Note the odd button-like
flowers, with barely visible petals.
Other Names Missouri snakeroot, Prairie-dock,
American feverfew, Parthenium
Wild Quinine is a perennial
native of Eastern N. America found growing in prairies, rock outcrops, waste places and
roadsides from Maryland to Minnesota and Georgia, as far west as Wisconsin and Arkansas.
Wild Quinine grows to a height of about three feet and has alternate,
long rough, hairy, serrated and lancolate, leaves that are often over a foot in length at
base. Leaves grow smaller and more sessile, as they ascend up the rough, round, stem,
which branches at the flowers top. The flowers bloom from June to Aug. they are small,
white and daisy-like, having 5 tiny white rays or petals and growing in numerous clusters,
appearing to be an unorganized umbelliferae. Wild Quinine has large, swollen, dark brown
roots it grows first vertically and then may expand horizontally. Collect flowering tops
and roots, dry for later herb use. Plant is not edible.
Wild Quinine is a very valuable
medicinal herb. It is used as an antiperiodic, emmenagogue, kidney, lithontripic, poultice.
It has traditionally been used in alternative medicine to treat
debility, fatigue, respiratory infection, gastrointestinal infection, and venereal
disease. Wild Quinine is currently being used with great success by hundreds of herbalists
throughout the United States and Europe for diseases such as lymphatic congestion, colds,
ear infections, sore throats, fevers, infections, and Epstein barr virus. The tops of the
plant have a medicinal "quinine-like" bitterness and are used to treat
intermittent fevers. This earned the plant one of its common names, "wild
quinine." Parthenium has been studied in scientific laboratories and clinics across
Europe. Findings from these studies indicate that this medicinal herb stimulates the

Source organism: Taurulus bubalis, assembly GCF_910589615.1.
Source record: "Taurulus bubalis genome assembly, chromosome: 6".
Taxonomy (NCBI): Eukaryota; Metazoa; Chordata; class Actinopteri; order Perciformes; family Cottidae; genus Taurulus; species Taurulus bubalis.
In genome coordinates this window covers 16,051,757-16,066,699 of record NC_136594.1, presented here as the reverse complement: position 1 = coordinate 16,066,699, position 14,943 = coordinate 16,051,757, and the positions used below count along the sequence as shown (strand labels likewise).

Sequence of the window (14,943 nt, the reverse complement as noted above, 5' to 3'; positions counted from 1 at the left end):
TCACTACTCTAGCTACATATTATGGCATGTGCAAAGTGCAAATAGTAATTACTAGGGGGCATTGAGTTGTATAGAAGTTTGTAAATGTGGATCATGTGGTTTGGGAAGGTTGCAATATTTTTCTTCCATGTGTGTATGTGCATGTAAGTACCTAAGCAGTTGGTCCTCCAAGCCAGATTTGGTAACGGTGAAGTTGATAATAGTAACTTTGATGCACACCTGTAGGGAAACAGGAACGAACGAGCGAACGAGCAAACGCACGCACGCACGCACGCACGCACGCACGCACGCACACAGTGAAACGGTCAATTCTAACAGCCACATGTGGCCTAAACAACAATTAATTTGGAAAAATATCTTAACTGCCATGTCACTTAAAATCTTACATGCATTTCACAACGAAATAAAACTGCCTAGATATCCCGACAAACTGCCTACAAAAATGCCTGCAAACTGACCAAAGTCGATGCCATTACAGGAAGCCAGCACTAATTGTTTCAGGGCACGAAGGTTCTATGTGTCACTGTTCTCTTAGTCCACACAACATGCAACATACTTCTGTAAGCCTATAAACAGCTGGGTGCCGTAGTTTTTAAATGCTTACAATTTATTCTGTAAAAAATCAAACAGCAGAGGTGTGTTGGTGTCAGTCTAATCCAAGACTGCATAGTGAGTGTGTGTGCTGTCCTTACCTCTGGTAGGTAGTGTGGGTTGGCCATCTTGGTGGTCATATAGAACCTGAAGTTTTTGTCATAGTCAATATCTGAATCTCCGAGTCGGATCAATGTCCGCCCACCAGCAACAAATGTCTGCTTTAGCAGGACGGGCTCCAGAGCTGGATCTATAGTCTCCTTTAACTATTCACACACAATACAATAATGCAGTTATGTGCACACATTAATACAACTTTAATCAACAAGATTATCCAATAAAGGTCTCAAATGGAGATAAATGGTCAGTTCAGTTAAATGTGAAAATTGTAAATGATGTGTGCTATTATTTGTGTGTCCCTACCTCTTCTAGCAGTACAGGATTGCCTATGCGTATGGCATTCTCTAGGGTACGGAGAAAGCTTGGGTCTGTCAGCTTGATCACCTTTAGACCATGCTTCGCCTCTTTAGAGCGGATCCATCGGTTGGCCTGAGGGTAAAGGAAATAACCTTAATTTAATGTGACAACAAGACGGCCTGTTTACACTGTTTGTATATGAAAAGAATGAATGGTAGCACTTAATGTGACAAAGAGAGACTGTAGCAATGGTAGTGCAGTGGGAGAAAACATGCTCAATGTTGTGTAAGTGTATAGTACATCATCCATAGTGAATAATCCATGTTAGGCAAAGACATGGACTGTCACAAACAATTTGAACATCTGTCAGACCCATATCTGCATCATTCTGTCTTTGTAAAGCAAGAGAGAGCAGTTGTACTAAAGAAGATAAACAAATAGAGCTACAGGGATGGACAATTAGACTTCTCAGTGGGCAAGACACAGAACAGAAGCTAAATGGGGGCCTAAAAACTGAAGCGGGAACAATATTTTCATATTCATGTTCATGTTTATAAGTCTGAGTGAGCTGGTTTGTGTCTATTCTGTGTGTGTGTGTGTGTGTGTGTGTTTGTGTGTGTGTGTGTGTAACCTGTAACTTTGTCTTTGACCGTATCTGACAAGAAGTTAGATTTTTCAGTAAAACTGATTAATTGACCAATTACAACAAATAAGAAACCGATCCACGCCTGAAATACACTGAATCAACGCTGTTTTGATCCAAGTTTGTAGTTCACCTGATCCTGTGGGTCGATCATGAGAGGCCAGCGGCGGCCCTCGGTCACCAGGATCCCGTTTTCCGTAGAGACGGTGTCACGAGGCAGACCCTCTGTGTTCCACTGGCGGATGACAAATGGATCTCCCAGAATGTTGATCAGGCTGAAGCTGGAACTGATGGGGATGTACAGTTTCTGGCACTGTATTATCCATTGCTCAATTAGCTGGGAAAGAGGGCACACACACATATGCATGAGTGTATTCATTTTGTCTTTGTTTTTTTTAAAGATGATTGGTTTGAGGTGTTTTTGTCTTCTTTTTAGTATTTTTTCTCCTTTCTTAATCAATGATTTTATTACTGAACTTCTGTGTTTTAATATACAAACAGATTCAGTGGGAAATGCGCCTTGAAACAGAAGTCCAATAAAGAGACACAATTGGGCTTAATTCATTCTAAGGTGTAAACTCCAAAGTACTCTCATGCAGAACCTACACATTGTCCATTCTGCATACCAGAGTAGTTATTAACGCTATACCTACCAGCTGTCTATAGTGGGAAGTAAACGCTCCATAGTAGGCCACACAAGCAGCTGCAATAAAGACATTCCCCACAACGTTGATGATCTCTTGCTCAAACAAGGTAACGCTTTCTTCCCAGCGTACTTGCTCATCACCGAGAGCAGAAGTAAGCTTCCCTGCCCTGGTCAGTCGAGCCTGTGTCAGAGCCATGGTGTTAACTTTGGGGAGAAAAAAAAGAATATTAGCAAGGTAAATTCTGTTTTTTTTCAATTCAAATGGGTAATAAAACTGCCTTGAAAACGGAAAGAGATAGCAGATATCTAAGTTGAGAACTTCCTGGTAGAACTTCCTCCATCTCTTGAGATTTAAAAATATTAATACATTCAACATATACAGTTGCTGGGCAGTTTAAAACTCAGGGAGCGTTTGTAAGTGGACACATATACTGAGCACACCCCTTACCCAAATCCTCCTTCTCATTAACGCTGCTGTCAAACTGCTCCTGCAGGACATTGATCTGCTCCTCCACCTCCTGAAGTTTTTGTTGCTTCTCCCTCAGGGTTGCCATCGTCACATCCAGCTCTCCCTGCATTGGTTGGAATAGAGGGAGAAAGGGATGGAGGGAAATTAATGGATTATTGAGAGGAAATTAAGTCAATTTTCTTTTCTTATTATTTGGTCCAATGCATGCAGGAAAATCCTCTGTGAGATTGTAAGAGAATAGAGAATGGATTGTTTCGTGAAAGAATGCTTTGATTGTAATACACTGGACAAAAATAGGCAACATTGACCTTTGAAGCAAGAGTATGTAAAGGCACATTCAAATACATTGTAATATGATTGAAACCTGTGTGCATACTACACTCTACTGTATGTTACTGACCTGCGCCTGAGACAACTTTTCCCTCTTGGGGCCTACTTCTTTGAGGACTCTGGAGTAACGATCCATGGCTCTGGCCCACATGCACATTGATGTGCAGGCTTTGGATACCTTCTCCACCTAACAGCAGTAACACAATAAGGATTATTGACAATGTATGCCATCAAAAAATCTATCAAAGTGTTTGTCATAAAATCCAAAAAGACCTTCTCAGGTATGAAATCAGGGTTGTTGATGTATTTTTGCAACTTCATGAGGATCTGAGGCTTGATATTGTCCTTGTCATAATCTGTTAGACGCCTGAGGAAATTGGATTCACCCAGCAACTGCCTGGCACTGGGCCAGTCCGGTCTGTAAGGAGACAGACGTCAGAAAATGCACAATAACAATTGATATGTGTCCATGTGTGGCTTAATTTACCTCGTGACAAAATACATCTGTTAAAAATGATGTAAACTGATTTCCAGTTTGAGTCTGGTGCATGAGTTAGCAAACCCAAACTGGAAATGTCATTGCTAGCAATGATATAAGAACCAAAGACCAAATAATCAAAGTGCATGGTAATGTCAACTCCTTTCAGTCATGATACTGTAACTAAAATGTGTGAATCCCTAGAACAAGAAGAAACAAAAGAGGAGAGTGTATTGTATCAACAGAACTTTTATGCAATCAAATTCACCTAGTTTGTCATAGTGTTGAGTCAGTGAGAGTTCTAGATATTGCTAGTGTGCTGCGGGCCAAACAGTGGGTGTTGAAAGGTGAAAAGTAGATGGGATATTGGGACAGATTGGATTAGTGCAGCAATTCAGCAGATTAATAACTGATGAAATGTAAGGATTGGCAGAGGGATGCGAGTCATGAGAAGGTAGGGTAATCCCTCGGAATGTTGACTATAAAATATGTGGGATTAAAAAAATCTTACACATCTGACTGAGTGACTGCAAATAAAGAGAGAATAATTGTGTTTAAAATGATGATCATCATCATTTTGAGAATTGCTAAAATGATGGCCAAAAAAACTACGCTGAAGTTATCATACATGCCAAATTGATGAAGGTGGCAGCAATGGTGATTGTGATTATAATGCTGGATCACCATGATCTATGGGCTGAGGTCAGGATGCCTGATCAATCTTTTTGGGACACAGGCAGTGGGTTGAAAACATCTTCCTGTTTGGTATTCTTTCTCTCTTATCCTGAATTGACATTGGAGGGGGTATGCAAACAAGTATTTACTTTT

immune system. This herb also contains the four sesquiterpene esters which include:
echinadiol, epoxyecinadiol, echinaxanthol, and dihydroxynardol. These constituents
increase the ability of the blood cells to digest foreign particles and aid in the stages
of healing wounds in living organisms. It appears to be a liver-stimulating bitter that
promotes blood detoxification; thus the common name "snakeroot." Parthenium has
also been shown to both mobilize and activate natural killer cells and other immune cells.
Wild Quinine herb has been commonly sold as (or mixed with) Echinacea purpurea for more
than 50 years. They are both in the sunflower family and their roots bear an uncanny
resemblance to each other. Many people have been using these parthenium products, however,
and receiving benefits.
European settlers of the Midwestern
United States discovered this herb to be used for coughs and sore throats by the Native
Americans. The Catwbas tribe used its fresh leaves as a poultice on burns as well.
"Medicinal" tea: To 1 tsp. dried root add 8oz. boiling
water, steep 10 min. drink warm at bedtime.
Article by Deb Jackson & Karen
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